9 Most Popular German Horse Breeds


There are many horse breeds in Germany some of which are very popular all over the world. In this post, we are going to list some of the most common ones. These are well-established breeds in Germany. Take a look.

Black Forest Horse

Black Forest Horse

The Black Forest Horse, also known as Schwarzwälder Kaltblut in Germany, is a light draft horse used for work in farming and agriculture. They are very strong, patient and gentle. You can rarely find this breed these days. 

Height: 14.2  – 15.3 hands

Weight: 1250 – 1400 pounds

Zweibrucker

Zweibrucker

Zweibruckers are heavy horses bred in Rhineland-Palatinate and Saarland. They are warmblooded and therefore they are elegant and versatile. Most of them are found in bay, chestnut, gray and black colors.

Height: 15.3 – 16.3 hands

Weight: 1250 – 1400 pounds

Trakehner

Trakehner

The Trakehner is athletic and bears resemblance to the Thoroughbred horse. It is famous as a dressage horse and you can find them active in other disciplines too. 

Height: 15.3 – 17 hands

Weight: 1000 – 1200 pounds

Senner

Senner

This is one of Germany’s oldest breed of riding horses in the country. They are now considered to be endangered. The history of this breed is a mystery. You can find these horses in colors of bay, grey, black and chestnut.

Height: 16 – 16.2 hands

Weight: 1000 – 1200 pounds

Rhenish German Coldblood

This heavy draught horse had its origin in the 19th century. It is from the Rhineland area of West Germany. It has huge, strong, muscular limbs as it is mostly used for agriculture and forestry. Some are even used as sports horses.

Height: 16 – 16.2 hands

Weight: 1860 to 2200 pounds

Holsteiner

Holsteiner

This interestingly named horse is one of the oldest warmblood horse breeds. It is believed to have been bred for over 7 centuries. It is big and athletic and therefore it was used for war and for pulling heavy loads and other physical tasks.

Height: 16 – 17 hands

Weight: 1350 to 1500 pounds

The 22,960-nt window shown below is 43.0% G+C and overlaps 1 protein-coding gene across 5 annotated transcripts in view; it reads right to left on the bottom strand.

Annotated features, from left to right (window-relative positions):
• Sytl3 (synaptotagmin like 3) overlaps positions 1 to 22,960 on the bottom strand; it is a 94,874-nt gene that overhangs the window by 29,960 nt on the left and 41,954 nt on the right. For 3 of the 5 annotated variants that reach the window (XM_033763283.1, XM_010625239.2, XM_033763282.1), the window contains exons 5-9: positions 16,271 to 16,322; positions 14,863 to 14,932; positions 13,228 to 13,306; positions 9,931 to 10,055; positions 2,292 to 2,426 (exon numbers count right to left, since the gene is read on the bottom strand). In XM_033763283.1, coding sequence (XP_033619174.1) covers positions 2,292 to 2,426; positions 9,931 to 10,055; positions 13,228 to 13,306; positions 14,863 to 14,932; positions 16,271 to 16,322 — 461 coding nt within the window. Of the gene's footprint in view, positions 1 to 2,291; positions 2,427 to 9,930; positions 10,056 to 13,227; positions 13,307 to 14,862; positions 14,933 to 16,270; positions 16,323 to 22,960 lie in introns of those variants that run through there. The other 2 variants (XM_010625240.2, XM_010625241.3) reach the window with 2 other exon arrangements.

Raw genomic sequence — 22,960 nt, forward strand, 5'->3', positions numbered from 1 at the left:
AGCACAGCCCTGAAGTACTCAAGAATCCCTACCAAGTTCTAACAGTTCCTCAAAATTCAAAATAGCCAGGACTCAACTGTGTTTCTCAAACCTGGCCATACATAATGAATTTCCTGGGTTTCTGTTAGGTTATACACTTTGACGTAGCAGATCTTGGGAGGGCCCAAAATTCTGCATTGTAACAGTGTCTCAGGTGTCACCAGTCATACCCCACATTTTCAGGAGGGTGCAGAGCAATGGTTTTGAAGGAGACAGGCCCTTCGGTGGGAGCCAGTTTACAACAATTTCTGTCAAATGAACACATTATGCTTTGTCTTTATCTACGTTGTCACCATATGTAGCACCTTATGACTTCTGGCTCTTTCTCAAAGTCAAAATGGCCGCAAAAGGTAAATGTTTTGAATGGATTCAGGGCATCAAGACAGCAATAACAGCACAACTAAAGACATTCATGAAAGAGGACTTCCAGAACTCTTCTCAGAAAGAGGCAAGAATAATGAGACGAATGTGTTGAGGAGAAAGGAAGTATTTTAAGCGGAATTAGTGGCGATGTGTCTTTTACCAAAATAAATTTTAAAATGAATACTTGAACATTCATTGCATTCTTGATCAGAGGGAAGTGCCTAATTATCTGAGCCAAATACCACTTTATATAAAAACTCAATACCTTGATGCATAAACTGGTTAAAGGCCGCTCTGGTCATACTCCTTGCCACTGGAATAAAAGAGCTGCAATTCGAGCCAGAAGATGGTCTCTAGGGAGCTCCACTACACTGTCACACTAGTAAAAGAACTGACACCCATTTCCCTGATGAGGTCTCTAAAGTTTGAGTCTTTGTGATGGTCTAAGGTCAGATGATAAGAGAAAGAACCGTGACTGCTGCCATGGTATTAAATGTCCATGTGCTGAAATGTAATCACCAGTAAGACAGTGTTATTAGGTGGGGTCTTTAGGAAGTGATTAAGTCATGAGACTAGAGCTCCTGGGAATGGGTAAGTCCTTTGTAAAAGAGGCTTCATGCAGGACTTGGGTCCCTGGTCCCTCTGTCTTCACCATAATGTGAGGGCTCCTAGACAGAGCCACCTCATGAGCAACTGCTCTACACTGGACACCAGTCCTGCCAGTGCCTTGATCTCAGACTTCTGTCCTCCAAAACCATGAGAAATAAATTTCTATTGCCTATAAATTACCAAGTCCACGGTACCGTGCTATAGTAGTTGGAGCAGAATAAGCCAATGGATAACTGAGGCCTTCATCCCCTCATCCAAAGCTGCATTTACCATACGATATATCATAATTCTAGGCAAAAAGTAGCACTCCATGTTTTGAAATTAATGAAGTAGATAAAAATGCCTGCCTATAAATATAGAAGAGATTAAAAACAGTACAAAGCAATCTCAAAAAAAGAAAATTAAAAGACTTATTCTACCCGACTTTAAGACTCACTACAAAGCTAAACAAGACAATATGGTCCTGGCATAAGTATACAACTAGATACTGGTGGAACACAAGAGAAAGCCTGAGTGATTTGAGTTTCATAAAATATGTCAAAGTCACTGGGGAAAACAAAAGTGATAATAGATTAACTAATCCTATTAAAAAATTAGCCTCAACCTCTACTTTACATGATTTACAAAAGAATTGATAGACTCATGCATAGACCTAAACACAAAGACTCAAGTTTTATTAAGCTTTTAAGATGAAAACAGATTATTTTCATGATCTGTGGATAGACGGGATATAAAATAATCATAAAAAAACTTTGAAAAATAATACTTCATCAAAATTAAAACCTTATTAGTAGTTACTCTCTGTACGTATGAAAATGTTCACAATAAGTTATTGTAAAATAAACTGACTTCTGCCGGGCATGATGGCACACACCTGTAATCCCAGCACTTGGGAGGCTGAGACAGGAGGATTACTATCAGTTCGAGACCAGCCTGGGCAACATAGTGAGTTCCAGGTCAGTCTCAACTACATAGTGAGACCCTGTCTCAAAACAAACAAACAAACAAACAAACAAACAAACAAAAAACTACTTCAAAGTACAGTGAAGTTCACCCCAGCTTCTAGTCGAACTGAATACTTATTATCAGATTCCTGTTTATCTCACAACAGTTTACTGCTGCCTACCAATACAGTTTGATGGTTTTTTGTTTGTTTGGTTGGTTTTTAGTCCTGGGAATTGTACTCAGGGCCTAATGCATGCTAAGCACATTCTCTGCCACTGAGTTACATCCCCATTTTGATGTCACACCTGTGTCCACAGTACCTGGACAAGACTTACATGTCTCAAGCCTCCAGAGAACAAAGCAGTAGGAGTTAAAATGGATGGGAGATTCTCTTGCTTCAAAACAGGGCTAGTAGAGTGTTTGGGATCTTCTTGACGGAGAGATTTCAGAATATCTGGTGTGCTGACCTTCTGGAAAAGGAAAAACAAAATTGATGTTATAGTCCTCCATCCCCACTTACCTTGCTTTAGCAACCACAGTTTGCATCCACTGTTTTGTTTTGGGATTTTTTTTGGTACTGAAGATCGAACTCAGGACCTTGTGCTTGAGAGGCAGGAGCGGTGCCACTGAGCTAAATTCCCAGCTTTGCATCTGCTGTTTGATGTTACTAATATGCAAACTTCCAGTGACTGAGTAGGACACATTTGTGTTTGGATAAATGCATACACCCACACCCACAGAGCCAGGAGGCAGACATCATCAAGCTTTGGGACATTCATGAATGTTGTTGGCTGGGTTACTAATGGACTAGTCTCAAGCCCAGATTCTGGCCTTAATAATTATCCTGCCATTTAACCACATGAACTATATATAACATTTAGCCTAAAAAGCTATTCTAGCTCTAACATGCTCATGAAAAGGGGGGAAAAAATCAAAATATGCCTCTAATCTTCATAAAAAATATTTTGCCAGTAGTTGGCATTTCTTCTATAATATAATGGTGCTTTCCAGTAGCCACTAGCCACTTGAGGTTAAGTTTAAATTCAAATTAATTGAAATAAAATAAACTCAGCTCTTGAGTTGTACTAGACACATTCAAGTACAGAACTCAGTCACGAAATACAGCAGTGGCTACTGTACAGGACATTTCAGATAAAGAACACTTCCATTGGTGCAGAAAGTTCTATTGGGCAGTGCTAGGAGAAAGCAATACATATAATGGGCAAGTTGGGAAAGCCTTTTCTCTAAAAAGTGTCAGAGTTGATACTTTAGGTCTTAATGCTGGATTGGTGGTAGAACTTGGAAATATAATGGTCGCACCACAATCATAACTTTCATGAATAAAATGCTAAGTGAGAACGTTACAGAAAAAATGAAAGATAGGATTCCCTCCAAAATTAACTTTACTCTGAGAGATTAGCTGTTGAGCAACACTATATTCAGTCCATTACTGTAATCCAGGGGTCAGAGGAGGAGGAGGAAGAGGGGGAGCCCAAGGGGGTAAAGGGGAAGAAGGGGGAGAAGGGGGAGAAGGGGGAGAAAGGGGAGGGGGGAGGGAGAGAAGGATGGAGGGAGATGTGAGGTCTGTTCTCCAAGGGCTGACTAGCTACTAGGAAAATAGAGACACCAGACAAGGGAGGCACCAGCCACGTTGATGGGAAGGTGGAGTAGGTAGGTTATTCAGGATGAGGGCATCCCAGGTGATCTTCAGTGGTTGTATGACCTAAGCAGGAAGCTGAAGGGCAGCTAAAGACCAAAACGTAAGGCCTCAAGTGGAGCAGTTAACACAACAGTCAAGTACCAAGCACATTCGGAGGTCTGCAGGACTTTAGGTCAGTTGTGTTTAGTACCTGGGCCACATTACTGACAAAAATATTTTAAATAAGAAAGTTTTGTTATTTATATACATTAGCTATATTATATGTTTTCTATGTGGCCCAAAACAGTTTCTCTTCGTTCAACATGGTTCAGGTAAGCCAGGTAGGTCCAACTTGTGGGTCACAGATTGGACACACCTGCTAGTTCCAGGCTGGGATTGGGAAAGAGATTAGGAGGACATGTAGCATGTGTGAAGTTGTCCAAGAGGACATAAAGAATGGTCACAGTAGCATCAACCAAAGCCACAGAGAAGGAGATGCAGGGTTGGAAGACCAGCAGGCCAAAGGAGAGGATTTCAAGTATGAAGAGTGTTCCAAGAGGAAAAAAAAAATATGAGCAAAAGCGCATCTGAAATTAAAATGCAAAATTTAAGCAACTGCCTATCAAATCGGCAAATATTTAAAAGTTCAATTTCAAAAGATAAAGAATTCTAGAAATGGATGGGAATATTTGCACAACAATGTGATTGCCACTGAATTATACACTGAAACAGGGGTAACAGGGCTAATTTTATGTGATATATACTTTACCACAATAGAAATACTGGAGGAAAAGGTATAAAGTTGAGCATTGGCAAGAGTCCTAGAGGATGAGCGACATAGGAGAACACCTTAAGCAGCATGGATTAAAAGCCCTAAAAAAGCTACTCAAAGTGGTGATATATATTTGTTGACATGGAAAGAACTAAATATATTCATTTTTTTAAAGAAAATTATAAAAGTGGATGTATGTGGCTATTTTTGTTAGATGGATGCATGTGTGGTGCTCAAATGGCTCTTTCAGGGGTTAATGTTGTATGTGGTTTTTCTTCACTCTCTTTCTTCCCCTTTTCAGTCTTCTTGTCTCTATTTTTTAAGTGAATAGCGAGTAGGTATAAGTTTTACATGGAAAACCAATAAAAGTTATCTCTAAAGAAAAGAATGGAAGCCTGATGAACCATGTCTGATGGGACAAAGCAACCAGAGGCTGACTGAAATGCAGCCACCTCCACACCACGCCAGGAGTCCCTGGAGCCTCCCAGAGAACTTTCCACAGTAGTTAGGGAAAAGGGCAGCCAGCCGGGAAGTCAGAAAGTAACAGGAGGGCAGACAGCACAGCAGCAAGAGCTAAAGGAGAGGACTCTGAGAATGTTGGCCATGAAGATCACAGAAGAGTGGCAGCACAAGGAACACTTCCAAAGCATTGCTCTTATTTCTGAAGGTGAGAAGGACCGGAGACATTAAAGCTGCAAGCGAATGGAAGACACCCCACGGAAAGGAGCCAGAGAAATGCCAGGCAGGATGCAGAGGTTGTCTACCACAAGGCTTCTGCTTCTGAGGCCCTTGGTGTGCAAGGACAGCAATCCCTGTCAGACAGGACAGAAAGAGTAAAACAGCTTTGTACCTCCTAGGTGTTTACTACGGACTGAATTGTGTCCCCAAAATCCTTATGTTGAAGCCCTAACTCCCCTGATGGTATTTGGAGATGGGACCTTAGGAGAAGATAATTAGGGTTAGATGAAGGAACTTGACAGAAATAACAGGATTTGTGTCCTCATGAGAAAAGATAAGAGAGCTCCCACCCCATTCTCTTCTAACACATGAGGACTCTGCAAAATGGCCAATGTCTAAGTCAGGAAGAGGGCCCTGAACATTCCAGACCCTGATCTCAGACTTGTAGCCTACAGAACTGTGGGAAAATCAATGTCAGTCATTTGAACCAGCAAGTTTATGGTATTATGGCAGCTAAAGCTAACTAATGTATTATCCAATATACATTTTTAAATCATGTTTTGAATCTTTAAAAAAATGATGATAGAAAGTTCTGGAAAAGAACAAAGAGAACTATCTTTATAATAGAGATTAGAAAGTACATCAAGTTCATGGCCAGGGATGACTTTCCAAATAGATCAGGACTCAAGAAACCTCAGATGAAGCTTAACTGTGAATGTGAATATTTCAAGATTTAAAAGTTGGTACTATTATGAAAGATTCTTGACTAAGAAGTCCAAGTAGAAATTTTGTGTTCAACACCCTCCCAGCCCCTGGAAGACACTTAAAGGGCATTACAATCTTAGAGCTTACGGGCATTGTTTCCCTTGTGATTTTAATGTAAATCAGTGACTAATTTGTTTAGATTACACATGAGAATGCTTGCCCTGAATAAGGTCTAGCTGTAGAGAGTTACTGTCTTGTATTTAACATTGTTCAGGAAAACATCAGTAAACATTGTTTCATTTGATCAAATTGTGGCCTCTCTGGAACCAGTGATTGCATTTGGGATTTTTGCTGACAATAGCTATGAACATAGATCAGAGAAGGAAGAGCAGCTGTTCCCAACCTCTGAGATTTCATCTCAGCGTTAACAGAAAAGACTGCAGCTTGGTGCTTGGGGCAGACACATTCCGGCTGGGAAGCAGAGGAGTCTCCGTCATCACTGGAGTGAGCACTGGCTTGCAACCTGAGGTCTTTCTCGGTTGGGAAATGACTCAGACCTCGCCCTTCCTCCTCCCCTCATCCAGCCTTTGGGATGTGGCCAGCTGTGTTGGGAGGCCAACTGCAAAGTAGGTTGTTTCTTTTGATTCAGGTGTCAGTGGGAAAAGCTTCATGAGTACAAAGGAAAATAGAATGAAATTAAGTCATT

Hanoverian

Hanoverian

This breed is often seen in the Olympic Games. Throughout the 18th century, it was used as a high-class coach horse. In the present times, it is used for showjumping, eventing, and other athletic sports. 

Height: 16 –  16.2 hands

Weight: 1350 to 1400 pounds

Dulmen Pony

Dulmen Pony

This is believed to be only native pony breed in Germany. Its roots can be traced back to the 14th century when the earliest breeds roamed around in the Merfelder Bruch. They are adaptable for domestication and they can be used as children’s ponies.

Height: 12 –  13 hands

Weight: Unknown

Aegidienberger

Aegidienberger

This is a small gaited pony which is a cross between the Icelandic horse and the Peruvian Paso. They are very short and suitable for riding by kids and young adults. There are very few of these horses today.

Height: 13 – 15 hands

Weight: Unknown

Those were some of the most popular German horse breeds you can find today. With the increasing number of breeds, we will keep updating this post from time to time.

Frequently Asked Questions about German Horse Breeds

What is a German horse breed?

The German horse breed is known for its quality. The challenge in creating such a list comes from the fact that there are many breeds of horses with complex or obscure histories, so inclusion here does not imply predominance. Some notable examples include Aegidienberger, Alt-Oldenburger, Arenberg-Nordkirchen and Arenberg Pony).

Are there horses in Germany?

Horses can also be found everywhere from Europe to North America; some may not know that there is also a breed native to Germany–the Dülmen horses!

Is German Warmblood a breed?

Yes, the German Warmblood has been a vital draft/draught horse in Europe since the 13th century. The breed was imported from Switzerland and Germany into Canada, Russia, and the United States in the early 1900s and has spread worldwide to Argentina, Australia, Brazil, Colombia, and Venezuela, etcetera. Today’s modern-day animal is a powerful beast yet docile enough for dressage that weighs between 1600-1800 kg (3520-4080 lb), yielding about 500 kg (1100 lb) of live weight.

How many horses are in Germany?

Equestrian activities are a huge part of the German culture, as evidenced by its stable population. The horse and pony population has quadrupled in 40 years; 1.2 million horses live in Germany today!

What part of Germany Does the Bavarian Warmblood come from?

The Bavarian Warmblood comes from the region of Bavaria in southern Germany. Famed for their intelligence as well as their physical prowess, this is a breed that contains a mix of Anglo-Arabian bloodlines and about 5% Thoroughbred blood. They are named the “Bavarian” after their region in southern Germany, but they were originally bred for farming work on large estates where a versatile horse was desired. From there, they became popular hunting steeds for members of aristocracy all over Europe.